A silent handshake between crime syndicates bosses. Corruption at the highest level. People with authority who are willing to gain something.
In Italy, criminologists call it a “grey area”; the often dark and ambiguous relationship between the Mafia and the country’s law enforcement.
Some researchers prefer to call it a gray zone, of complicity and collusion.
Beneath that gray hue are those who would not normally be involved in crime – a shooting, for example – but who benefit by looking the other way.
The gray has long crept into Australia: organized crime is borderless, says Professor Andreas Schloenhardt of the University of Queensland, and crossed our borders years ago.
And as Australian authorities deal with juvenile delinquency, that gray area can cast longer shadows.
The Yakuza on the Gold Coast in the 1980s; Russian organized crime infiltrating Australia since the fall of the Soviet Union; the ever-present scourge of outlaw biker gangs.
More recently, Australian casinos’ ties to Chinese high-roller criminals have come to light.
“It’s a balancing act,” says Schloenhardt.
“We want foreign investment … we want high rollers to come and gamble here and we fly them in for that, so that means, you know, don’t ask too many questions about that.”
Serena Forlati, an international law professor focusing on organized crime and mafia groups in Italy, flew to Brisbane this month to take UQ’s Transnational Organized Crime course with Schloenhardt.
Several universities around the world participate to raise awareness and educate students about the weaknesses in organized crime legislation.
A gaping hole, says Schloenhardt, is the previous lack of a federal anti-corruption commission.
The Australian government has taken steps to establish the National Anti-Corruption Commission, which is expected to become operational by mid-2023.
“I think what makes Australia a particular target or very attractive to organized crime is that you can make a lot of money here and there is a very high demand for illegal drugs,” says Schloenhardt.
“Australians use a lot of drugs and we pay a lot for it.
“If you’re a Colombian drug cartel, you say, ‘Hey, that’s an easy target.’ The supply of cocaine in particular goes through the roof.”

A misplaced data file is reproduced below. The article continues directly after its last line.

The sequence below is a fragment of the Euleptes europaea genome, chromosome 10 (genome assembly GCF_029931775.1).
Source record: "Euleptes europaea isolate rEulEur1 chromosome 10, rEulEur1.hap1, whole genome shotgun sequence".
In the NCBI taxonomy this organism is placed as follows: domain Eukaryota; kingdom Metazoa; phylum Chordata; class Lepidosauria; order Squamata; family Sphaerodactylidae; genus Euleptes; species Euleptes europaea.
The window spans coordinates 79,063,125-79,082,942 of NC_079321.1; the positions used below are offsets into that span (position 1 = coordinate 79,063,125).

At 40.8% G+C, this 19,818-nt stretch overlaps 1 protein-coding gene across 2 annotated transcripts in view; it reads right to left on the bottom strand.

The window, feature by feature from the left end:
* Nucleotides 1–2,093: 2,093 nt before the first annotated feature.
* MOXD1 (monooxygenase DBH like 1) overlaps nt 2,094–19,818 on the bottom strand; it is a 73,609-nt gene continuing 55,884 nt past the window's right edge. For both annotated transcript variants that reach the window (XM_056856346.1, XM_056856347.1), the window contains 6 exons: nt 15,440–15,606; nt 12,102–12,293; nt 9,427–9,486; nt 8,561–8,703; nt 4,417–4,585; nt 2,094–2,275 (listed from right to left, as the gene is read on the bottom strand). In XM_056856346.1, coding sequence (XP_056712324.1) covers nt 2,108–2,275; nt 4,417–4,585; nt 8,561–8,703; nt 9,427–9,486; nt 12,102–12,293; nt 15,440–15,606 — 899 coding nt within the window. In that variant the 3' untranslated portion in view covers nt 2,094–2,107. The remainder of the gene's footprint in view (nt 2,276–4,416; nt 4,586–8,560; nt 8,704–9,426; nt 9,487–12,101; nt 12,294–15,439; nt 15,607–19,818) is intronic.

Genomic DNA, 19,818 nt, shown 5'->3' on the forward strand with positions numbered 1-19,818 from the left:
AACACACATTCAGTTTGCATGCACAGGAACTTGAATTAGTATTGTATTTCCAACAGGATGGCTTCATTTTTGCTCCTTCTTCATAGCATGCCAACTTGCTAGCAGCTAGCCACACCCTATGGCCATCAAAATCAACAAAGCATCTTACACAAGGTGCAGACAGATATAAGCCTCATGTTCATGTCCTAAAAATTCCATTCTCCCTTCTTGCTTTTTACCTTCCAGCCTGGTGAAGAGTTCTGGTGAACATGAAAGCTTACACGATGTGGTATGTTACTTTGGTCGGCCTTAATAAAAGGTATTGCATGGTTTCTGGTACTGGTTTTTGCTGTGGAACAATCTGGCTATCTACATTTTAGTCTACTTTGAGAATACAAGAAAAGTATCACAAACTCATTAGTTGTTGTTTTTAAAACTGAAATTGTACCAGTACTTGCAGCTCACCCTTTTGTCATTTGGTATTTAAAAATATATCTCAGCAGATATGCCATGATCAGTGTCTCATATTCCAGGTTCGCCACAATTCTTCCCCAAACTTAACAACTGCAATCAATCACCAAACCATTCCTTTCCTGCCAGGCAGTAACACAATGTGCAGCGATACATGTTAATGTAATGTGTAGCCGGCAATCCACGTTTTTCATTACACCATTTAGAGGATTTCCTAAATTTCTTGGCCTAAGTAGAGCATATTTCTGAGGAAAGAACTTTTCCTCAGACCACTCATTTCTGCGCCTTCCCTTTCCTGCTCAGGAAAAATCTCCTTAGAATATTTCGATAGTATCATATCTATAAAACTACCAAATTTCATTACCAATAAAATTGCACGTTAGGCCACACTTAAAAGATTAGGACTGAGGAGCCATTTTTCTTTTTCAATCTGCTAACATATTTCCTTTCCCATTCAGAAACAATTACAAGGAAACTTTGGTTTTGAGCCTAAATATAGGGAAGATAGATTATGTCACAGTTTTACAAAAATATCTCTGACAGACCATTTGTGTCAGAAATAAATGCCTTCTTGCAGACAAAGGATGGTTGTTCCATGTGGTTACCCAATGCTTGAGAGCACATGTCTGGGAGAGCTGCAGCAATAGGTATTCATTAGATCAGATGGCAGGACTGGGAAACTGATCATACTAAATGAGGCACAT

Forlati, who teaches at Italy’s University of Ferrara, says the mafia has infiltrated many aspects of that country’s criminal justice system, killing several judges in recent decades.
Gang lifestyles extend into family homes, as mothers try to cooperate with the police to prevent sons from following in their father’s footsteps, she says.
And juvenile delinquency, a topic on the lips of many politicians, lawyers and crime victims in Queensland at the moment, is much more serious in Italy.
Syndicates recruit children to do their jobs because the sentence for a minor is less harsh than for an adult with longer prison sentences.
“There are criminal organizations that deliberately use minors to commit crimes, drug offenses or even shootings because of the lenient sentences, as they may not be punishable under a certain age,” says Forlati.
“It is clear that there is a strong link between situations of educational deprivation and the ease of entering these types of frameworks.
“Prison is not the way out.
“Minors are often a problem, but they are also often the key to breaking old patterns of silence (not to mention the mafia), and so on.
“The treatment of minors and more generally youth policy are, I think, a key element for a successful fight against organized crime.”
Following a heated forum in Toowoomba on juvenile delinquency, the Queensland Government has announced that dedicated teams of police and juvenile justice workers will patrol hotspots to “engage with at-risk youth” in the region.
But Schloenhardt is adamant that juvenile delinquency across Australia is not the same scale, or the same harm, as organized crime.
“I think if you want to give criminal organizations more fuel and more members, you have to send young people to prison, because that’s where they make the connections and they get out,” says Schloenhardt.
“If they weren’t criminals before, they’ll come out as criminals.
“It’s so counterproductive. We have debates about why young offenders shouldn’t be incarcerated in the 21st century… (it’s) really frightening because (prison) is a breeding ground for organized crime.”
Schloenhardt emphasizes that there is no evidence that organized crime groups recruit children in Australia.
But both professors say more can be done between international partners to fight this kind of crime before it overruns Australian courts and prisons.
“Some things are similar and other things are really specific to each criminal organization and we need to know how to tackle them properly,” says Forlati.
“And that is also where international cooperation is important.”